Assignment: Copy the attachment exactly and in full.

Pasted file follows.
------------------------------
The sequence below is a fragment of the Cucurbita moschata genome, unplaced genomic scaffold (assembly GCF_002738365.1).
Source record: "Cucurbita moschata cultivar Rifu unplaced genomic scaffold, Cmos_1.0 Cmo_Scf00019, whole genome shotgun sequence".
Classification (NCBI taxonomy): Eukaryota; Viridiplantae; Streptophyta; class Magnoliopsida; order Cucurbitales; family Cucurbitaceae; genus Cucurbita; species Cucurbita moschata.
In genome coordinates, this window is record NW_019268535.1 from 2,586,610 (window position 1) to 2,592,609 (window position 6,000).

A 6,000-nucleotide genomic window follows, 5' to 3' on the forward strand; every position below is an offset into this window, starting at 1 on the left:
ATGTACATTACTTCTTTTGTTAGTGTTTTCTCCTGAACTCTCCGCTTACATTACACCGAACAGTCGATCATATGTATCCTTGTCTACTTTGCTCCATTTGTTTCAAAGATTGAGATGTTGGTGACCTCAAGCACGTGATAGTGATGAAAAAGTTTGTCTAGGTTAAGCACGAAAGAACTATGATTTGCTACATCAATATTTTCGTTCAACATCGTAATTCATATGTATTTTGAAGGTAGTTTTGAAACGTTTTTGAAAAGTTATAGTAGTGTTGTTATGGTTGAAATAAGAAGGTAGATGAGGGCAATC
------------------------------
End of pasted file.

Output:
The sequence below is a fragment of the Cucurbita moschata genome, unplaced genomic scaffold (assembly GCF_002738365.1).
Source record: "Cucurbita moschata cultivar Rifu unplaced genomic scaffold, Cmos_1.0 Cmo_Scf00019, whole genome shotgun sequence".
Classification (NCBI taxonomy): Eukaryota; Viridiplantae; Streptophyta; class Magnoliopsida; order Cucurbitales; family Cucurbitaceae; genus Cucurbita; species Cucurbita moschata.
In genome coordinates, this window is record NW_019268535.1 from 2,586,610 (window position 1) to 2,592,609 (window position 6,000).

A 6,000-nucleotide genomic window follows, 5' to 3' on the forward strand; every position below is an offset into this window, starting at 1 on the left:
ATGTACATTACTTCTTTTGTTAGTGTTTTCTCCTGAACTCTCCGCTTACATTACACCGAACAGTCGATCATATGTATCCTTGTCTACTTTGCTCCATTTGTTTCAAAGATTGAGATGTTGGTGACCTCAAGCACGTGATAGTGATGAAAAAGTTTGTCTAGGTTAAGCACGAAAGAACTATGATTTGCTACATCAATATTTTCGTTCAACATCGTAATTCATATGTATTTTGAAGGTAGTTTTGAAACGTTTTTGAAAAGTTATAGTAGTGTTGTTATGGTTGAAATAAGAAGGTAGATGAGGGCAATC